Portugal’s former Secretary of State for European Affairs and author of The Dawn of Eurasia, Bruno Maçães, on Asia’s rise and the consequences for Europe.
You are predicting that Europe will look to Asia in the future. Why? For the last 500 years, Europe has seen itself as the center of the world. Even when the transatlantic community was constructed, it was still seen as a part of European political tradition, of European values, which had been embraced across the Atlantic. My thesis is that we are reaching a point where the idea of European exceptionalism—that we have mastered modernity, modern society, and modern technology, and the rest of the world has not—has come to an end. I think China is the proof. We are now entering a world that is essentially bipolar. There is the West, or the European political tradition, and then we have an Asia that is at least equally powerful. That means that we have two poles: one European-American, and one Asian. The balance, the combination between the two, is what defines our age—no longer the relationship between Europe and America. My thesis is not that the transatlantic community will disappear, but that our world today is not Western anymore, the world is Eurasian.
Isn’t this observation based too much on geographical determinism? It’s based on different facts. The most obvious are infrastructure and global capitalism, which have been creating connections between Europe, the West, and Asia that never existed before. During the imperial age these did not exist because the two sides were in an entirely unbalanced relationship of colonialism and imperialism: Some places in Asia became European, some others became back corners ignored by everyone, and Asia disappeared from history for a few hundred years.
In the 20th century these connections did not exist either. We had the iron curtain and the bamboo curtain, and it was literally impossible to think of Eurasia as a unified space. Now we are in a time that is perhaps bringing the world back to Ghengis Khan—though it’s more likely a completely new world, with new variables.
Beijing refers a lot to the medieval Silk Road, especially with its new Belt and Road Initiative… …which in the way it is thought about today never existed. It is a romantic invention of the 19th century. No one travelled the entire distance from Europe to the Pacific with the notable exception of Marco Polo and a few others. There was very little trade, and what there was had to pass through lots and lots of links in a long chain. So we should have no illusions. When people started to dream about an integrated Eurasia, they invented the Silk Road. When we are building a new world, we always project that new world’s beginning into the past to find some foundations there. Yet often they are imagined rather than real.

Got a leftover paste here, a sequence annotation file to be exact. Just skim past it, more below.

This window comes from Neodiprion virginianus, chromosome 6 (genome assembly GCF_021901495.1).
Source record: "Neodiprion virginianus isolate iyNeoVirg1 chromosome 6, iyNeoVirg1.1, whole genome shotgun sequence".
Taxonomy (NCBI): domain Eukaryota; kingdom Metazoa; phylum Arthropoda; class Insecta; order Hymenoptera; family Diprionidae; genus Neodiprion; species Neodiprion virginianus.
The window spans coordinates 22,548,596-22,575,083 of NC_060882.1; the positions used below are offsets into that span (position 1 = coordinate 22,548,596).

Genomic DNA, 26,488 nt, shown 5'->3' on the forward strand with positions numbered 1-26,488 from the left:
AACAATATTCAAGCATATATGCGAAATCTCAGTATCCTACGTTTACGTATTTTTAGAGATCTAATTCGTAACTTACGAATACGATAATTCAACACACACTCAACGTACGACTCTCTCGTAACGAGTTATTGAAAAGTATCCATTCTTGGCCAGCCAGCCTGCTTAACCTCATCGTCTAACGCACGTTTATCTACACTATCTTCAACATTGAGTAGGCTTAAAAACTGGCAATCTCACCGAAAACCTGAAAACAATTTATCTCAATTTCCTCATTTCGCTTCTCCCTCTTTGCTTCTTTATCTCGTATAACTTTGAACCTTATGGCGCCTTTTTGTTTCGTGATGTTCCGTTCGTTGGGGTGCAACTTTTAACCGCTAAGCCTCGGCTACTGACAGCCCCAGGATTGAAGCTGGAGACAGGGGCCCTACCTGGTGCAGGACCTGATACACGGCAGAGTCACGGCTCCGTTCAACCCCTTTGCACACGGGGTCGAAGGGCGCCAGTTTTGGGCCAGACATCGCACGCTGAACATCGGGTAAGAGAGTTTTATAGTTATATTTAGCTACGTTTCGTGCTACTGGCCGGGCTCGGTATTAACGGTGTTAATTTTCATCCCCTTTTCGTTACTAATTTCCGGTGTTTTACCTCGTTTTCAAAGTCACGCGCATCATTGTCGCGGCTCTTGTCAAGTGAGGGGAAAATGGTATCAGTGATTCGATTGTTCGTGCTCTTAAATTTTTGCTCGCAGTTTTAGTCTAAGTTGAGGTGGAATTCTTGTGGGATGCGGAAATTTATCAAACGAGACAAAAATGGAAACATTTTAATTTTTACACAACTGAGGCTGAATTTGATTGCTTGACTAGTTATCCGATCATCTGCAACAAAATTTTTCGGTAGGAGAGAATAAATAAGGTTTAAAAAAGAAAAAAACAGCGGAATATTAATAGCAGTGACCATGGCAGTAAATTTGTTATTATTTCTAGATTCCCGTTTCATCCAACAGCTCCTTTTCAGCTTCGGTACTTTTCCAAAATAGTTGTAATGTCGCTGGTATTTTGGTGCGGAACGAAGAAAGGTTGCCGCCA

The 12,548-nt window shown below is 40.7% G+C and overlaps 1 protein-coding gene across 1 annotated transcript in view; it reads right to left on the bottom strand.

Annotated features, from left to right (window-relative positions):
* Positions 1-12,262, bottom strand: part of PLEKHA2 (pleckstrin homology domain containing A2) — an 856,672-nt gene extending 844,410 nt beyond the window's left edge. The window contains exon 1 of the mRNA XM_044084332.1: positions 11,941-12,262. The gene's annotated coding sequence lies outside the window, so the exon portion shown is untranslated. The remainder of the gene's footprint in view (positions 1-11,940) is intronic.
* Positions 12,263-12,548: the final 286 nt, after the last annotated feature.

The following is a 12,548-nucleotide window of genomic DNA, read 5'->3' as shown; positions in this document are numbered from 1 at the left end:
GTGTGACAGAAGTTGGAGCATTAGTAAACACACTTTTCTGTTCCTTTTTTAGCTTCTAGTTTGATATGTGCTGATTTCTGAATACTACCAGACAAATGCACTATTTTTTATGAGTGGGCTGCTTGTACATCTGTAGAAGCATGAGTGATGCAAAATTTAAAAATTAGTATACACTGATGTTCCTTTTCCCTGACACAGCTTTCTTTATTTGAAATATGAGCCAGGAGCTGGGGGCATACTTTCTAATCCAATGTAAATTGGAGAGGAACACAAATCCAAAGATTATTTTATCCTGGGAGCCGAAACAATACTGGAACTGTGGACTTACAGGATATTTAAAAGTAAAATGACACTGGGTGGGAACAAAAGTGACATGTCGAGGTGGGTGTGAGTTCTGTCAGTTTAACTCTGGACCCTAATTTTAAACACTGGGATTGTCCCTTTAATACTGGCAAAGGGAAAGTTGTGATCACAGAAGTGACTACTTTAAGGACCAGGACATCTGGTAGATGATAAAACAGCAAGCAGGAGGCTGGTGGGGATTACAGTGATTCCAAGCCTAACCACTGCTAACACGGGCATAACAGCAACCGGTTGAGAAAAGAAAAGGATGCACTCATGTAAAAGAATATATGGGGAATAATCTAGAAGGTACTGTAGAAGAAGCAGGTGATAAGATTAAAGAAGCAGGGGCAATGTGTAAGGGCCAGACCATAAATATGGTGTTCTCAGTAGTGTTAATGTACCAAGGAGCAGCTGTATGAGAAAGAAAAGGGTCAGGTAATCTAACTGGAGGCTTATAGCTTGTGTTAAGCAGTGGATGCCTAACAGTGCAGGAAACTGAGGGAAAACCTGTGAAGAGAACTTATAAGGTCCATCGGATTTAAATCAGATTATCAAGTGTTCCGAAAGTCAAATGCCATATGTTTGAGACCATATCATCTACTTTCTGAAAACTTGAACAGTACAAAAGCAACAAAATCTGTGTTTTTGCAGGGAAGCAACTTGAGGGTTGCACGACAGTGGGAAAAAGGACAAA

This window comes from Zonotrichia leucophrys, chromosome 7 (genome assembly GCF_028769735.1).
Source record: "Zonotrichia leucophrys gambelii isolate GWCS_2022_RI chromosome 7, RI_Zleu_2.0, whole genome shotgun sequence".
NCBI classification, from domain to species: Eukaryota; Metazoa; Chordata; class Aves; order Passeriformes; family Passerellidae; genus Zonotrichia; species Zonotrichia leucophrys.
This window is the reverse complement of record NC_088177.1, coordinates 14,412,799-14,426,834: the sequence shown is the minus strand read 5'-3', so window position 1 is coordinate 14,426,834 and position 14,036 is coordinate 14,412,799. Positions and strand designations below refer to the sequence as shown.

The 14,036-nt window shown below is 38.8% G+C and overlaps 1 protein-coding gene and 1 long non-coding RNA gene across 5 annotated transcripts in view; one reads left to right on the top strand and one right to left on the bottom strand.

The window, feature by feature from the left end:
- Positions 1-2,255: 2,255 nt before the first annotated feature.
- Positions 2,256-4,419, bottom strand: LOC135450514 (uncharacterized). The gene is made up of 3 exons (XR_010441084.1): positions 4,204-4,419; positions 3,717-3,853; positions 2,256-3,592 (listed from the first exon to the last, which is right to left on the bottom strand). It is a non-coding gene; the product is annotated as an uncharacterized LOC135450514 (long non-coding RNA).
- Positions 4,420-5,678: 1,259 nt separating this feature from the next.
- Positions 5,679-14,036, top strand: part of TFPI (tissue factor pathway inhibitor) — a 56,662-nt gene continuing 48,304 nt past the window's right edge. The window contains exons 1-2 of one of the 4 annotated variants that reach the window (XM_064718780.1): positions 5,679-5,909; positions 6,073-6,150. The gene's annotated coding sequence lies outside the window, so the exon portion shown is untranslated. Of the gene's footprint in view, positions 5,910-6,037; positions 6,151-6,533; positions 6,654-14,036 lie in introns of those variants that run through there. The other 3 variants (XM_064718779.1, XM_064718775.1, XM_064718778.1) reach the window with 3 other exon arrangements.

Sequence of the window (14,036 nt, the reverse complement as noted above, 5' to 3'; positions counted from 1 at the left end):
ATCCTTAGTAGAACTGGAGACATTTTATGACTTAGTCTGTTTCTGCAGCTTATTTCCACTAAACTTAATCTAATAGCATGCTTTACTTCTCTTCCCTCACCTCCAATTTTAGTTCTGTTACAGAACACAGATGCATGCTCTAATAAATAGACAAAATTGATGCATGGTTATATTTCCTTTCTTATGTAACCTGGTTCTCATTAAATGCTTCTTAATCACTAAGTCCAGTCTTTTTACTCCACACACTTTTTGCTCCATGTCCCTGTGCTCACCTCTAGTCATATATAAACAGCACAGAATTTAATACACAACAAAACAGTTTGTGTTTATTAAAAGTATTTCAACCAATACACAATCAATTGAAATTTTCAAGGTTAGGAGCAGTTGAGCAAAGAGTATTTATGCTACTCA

What defines that new world? The intensity of trade, the importance of the Chinese economy, and the infrastructure that has been built. Against that backdrop, the competition from China has become more and more important—that’s point number one. Number two—the Russia question. Russia is abandoning Europe. Perhaps for the first time in its history, it seems to me, it is completely abandoning Europe …
… some in Europe may doubt this, especially in Ukraine. The Ukraine intervention was perhaps the last breath of a Russia that wanted to stay in Europe. However, compare the Ukraine intervention, which was a disaster, with what one has to recognize as the success of the Syrian intervention. My impression from different conversations is that this will reinforce Russian authorities’ idea that Russia should turn east: to the Middle East to consolidate its control of energy, to China, and to Southeast Asia and Japan.
Also, and perhaps even more importantly: We now have to deal with a world of deep integration but no convergence. It is a very dangerous world. And it has taken us all by surprise because we always thought that as the world became more integrated, as countries in the rest of the world caught up with the West, they would converge with us. And surprise—what has happened is that they have caught up with the West in terms of technology and economic development, but they have not converged. So now, in the 21st century, we have deep integration with different models—China continues to look successful to lots of countries in the world. .